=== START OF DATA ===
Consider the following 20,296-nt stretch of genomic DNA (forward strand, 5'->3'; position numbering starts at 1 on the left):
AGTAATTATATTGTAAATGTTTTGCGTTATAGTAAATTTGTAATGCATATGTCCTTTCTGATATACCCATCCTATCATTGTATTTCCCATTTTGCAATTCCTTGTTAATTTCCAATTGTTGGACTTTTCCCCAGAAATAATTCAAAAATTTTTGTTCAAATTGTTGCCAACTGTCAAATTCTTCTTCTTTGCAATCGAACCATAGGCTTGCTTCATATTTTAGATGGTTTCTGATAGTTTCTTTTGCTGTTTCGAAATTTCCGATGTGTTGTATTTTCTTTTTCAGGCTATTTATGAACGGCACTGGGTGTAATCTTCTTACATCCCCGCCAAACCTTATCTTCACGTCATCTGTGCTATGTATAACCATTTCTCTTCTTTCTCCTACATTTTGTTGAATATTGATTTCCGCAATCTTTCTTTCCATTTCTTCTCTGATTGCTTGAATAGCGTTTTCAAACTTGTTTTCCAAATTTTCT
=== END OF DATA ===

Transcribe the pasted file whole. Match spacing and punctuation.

Consider the following 20,296-nt stretch of genomic DNA (forward strand, 5'->3'; position numbering starts at 1 on the left):
AGTAATTATATTGTAAATGTTTTGCGTTATAGTAAATTTGTAATGCATATGTCCTTTCTGATATACCCATCCTATCATTGTATTTCCCATTTTGCAATTCCTTGTTAATTTCCAATTGTTGGACTTTTCCCCAGAAATAATTCAAAAATTTTTGTTCAAATTGTTGCCAACTGTCAAATTCTTCTTCTTTGCAATCGAACCATAGGCTTGCTTCATATTTTAGATGGTTTCTGATAGTTTCTTTTGCTGTTTCGAAATTTCCGATGTGTTGTATTTTCTTTTTCAGGCTATTTATGAACGGCACTGGGTGTAATCTTCTTACATCCCCGCCAAACCTTATCTTCACGTCATCTGTGCTATGTATAACCATTTCTCTTCTTTCTCCTACATTTTGTTGAATATTGATTTCCGCAATCTTTCTTTCCATTTCTTCTCTGATTGCTTGAATAGCGTTTTCAAACTTGTTTTCCAAATTTTCT